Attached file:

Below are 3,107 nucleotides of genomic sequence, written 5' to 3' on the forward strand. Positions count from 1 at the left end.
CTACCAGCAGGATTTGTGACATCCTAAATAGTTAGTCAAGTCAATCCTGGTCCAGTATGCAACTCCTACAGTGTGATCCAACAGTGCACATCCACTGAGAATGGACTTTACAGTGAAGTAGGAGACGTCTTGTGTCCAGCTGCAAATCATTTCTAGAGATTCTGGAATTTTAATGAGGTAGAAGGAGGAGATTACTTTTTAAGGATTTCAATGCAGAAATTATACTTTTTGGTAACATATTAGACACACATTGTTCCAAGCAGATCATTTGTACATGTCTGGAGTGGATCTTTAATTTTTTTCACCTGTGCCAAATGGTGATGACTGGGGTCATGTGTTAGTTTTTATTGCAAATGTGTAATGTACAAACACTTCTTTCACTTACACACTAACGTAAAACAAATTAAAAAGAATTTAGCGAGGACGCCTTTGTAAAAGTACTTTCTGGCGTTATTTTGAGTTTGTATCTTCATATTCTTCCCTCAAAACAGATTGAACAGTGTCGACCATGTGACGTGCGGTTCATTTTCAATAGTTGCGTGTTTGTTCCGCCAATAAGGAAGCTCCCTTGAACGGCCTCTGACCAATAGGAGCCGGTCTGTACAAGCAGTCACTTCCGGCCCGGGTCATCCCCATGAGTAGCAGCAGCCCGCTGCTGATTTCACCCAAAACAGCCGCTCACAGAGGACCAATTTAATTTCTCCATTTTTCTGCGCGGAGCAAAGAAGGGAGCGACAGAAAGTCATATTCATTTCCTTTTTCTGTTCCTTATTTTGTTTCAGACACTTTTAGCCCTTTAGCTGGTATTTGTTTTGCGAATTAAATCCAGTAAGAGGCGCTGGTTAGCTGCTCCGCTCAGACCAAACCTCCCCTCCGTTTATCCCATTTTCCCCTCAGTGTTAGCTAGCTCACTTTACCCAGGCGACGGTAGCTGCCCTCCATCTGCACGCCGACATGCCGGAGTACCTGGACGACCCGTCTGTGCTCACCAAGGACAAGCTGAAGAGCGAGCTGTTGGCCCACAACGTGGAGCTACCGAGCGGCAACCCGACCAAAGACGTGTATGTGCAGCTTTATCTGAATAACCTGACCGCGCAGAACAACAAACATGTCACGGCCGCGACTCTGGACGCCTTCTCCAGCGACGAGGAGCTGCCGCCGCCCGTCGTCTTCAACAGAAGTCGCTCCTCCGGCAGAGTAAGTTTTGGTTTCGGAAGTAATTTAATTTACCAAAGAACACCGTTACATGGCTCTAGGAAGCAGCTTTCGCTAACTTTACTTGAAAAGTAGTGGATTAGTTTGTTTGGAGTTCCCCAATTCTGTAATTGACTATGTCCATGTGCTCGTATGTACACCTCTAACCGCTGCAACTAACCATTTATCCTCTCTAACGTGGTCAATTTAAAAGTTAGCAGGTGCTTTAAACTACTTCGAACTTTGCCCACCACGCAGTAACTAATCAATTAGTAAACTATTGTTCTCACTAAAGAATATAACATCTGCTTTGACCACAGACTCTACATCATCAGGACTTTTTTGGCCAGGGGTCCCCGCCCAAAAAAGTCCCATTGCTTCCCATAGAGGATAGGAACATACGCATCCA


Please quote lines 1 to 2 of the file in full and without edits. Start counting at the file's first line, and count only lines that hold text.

Below are 3,107 nucleotides of genomic sequence, written 5' to 3' on the forward strand. Positions count from 1 at the left end.
CTACCAGCAGGATTTGTGACATCCTAAATAGTTAGTCAAGTCAATCCTGGTCCAGTATGCAACTCCTACAGTGTGATCCAACAGTGCACATCCACTGAGAATGGACTTTACAGTGAAGTAGGAGACGTCTTGTGTCCAGCTGCAAATCATTTCTAGAGATTCTGGAATTTTAATGAGGTAGAAGGAGGAGATTACTTTTTAAGGATTTCAATGCAGAAATTATACTTTTTGGTAACATATTAGACACACATTGTTCCAAGCAGATCATTTGTACATGTCTGGAGTGGATCTTTAATTTTTTTCACCTGTGCCAAATGGTGATGACTGGGGTCATGTGTTAGTTTTTATTGCAAATGTGTAATGTACAAACACTTCTTTCACTTACACACTAACGTAAAACAAATTAAAAAGAATTTAGCGAGGACGCCTTTGTAAAAGTACTTTCTGGCGTTATTTTGAGTTTGTATCTTCATATTCTTCCCTCAAAACAGATTGAACAGTGTCGACCATGTGACGTGCGGTTCATTTTCAATAGTTGCGTGTTTGTTCCGCCAATAAGGAAGCTCCCTTGAACGGCCTCTGACCAATAGGAGCCGGTCTGTACAAGCAGTCACTTCCGGCCCGGGTCATCCCCATGAGTAGCAGCAGCCCGCTGCTGATTTCACCCAAAACAGCCGCTCACAGAGGACCAATTTAATTTCTCCATTTTTCTGCGCGGAGCAAAGAAGGGAGCGACAGAAAGTCATATTCATTTCCTTTTTCTGTTCCTTATTTTGTTTCAGACACTTTTAGCCCTTTAGCTGGTATTTGTTTTGCGAATTAAATCCAGTAAGAGGCGCTGGTTAGCTGCTCCGCTCAGACCAAACCTCCCCTCCGTTTATCCCATTTTCCCCTCAGTGTTAGCTAGCTCACTTTACCCAGGCGACGGTAGCTGCCCTCCATCTGCACGCCGACATGCCGGAGTACCTGGACGACCCGTCTGTGCTCACCAAGGACAAGCTGAAGAGCGAGCTGTTGGCCCACAACGTGGAGCTACCGAGCGGCAACCCGACCAAAGACGTGTATGTGCAGCTTTATCTGAATAACCTGACCGCGCAGAACAACAAACATGTCACGGCCGCGACTCTGGACGCCTTCTCCAGCGACGAGGAGCTGCCGCCGCCCGTCGTCTTCAACAGAAGTCGCTCCTCCGGCAGAGTAAGTTTTGGTTTCGGAAGTAATTTAATTTACCAAAGAACACCGTTACATGGCTCTAGGAAGCAGCTTTCGCTAACTTTACTTGAAAAGTAGTGGATTAGTTTGTTTGGAGTTCCCCAATTCTGTAATTGACTATGTCCATGTGCTCGTATGTACACCTCTAACCGCTGCAACTAACCATTTATCCTCTCTAACGTGGTCAATTTAAAAGTTAGCAGGTGCTTTAAACTACTTCGAACTTTGCCCACCACGCAGTAACTAATCAATTAGTAAACTATTGTTCTCACTAAAGAATATAACATCTGCTTTGACCACAGACTCTACATCATCAGGACTTTTTTGGCCAGGGGTCCCCGCCCAAAAAAGTCCCATTGCTTCCCATAGAGGATAGGAACATACGCATCCA